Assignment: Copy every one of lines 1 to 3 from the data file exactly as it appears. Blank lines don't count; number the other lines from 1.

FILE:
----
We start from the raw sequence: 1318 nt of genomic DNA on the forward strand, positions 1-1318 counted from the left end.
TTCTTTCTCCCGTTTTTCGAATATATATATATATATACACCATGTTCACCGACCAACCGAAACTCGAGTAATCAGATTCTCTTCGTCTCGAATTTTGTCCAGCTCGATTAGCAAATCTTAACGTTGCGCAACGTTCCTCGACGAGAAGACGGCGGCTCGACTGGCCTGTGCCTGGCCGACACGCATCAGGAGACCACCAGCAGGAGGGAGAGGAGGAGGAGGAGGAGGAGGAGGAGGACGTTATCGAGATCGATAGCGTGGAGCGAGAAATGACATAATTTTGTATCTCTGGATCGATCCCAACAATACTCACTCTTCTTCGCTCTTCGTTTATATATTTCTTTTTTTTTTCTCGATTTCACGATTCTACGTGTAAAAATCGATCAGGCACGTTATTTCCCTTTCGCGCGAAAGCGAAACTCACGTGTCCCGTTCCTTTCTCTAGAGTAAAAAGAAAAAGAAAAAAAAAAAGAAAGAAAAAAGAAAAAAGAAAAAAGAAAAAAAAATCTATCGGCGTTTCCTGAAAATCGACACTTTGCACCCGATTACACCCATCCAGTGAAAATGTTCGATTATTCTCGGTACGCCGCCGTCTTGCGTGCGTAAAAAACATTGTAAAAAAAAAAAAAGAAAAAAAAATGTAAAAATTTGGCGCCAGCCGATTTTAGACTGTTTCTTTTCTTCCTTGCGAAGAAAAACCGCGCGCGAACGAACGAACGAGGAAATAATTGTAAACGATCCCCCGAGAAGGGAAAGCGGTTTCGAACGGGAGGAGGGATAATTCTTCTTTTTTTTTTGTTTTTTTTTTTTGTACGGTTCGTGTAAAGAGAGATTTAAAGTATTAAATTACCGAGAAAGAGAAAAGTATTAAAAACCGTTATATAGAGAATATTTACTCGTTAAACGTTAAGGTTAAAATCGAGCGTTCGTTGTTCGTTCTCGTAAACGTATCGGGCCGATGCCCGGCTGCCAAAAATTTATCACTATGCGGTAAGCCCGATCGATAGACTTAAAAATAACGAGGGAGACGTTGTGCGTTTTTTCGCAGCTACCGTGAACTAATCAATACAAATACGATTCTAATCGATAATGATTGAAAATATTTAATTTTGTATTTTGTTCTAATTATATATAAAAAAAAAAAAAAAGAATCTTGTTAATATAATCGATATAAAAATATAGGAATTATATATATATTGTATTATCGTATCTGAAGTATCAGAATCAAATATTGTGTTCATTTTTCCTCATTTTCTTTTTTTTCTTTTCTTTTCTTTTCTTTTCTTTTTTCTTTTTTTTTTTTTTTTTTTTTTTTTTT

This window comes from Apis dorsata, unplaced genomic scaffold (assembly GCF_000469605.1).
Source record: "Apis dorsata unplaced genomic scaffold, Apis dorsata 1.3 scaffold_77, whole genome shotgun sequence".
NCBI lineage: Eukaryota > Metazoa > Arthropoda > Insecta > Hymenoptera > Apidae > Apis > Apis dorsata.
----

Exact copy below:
We start from the raw sequence: 1318 nt of genomic DNA on the forward strand, positions 1-1318 counted from the left end.
TTCTTTCTCCCGTTTTTCGAATATATATATATATATACACCATGTTCACCGACCAACCGAAACTCGAGTAATCAGATTCTCTTCGTCTCGAATTTTGTCCAGCTCGATTAGCAAATCTTAACGTTGCGCAACGTTCCTCGACGAGAAGACGGCGGCTCGACTGGCCTGTGCCTGGCCGACACGCATCAGGAGACCACCAGCAGGAGGGAGAGGAGGAGGAGGAGGAGGAGGAGGAGGACGTTATCGAGATCGATAGCGTGGAGCGAGAAATGACATAATTTTGTATCTCTGGATCGATCCCAACAATACTCACTCTTCTTCGCTCTTCGTTTATATATTTCTTTTTTTTTTCTCGATTTCACGATTCTACGTGTAAAAATCGATCAGGCACGTTATTTCCCTTTCGCGCGAAAGCGAAACTCACGTGTCCCGTTCCTTTCTCTAGAGTAAAAAGAAAAAGAAAAAAAAAAAGAAAGAAAAAAGAAAAAAGAAAAAAGAAAAAAAAATCTATCGGCGTTTCCTGAAAATCGACACTTTGCACCCGATTACACCCATCCAGTGAAAATGTTCGATTATTCTCGGTACGCCGCCGTCTTGCGTGCGTAAAAAACATTGTAAAAAAAAAAAAAGAAAAAAAAATGTAAAAATTTGGCGCCAGCCGATTTTAGACTGTTTCTTTTCTTCCTTGCGAAGAAAAACCGCGCGCGAACGAACGAACGAGGAAATAATTGTAAACGATCCCCCGAGAAGGGAAAGCGGTTTCGAACGGGAGGAGGGATAATTCTTCTTTTTTTTTTGTTTTTTTTTTTTGTACGGTTCGTGTAAAGAGAGATTTAAAGTATTAAATTACCGAGAAAGAGAAAAGTATTAAAAACCGTTATATAGAGAATATTTACTCGTTAAACGTTAAGGTTAAAATCGAGCGTTCGTTGTTCGTTCTCGTAAACGTATCGGGCCGATGCCCGGCTGCCAAAAATTTATCACTATGCGGTAAGCCCGATCGATAGACTTAAAAATAACGAGGGAGACGTTGTGCGTTTTTTCGCAGCTACCGTGAACTAATCAATACAAATACGATTCTAATCGATAATGATTGAAAATATTTAATTTTGTATTTTGTTCTAATTATATATAAAAAAAAAAAAAAAGAATCTTGTTAATATAATCGATATAAAAATATAGGAATTATATATATATTGTATTATCGTATCTGAAGTATCAGAATCAAATATTGTGTTCATTTTTCCTCATTTTCTTTTTTTTCTTTTCTTTTCTTTTCTTTTCTTTTTTCTTTTTTTTTTTTTTTTTTTTTTTTTTT

This window comes from Apis dorsata, unplaced genomic scaffold (assembly GCF_000469605.1).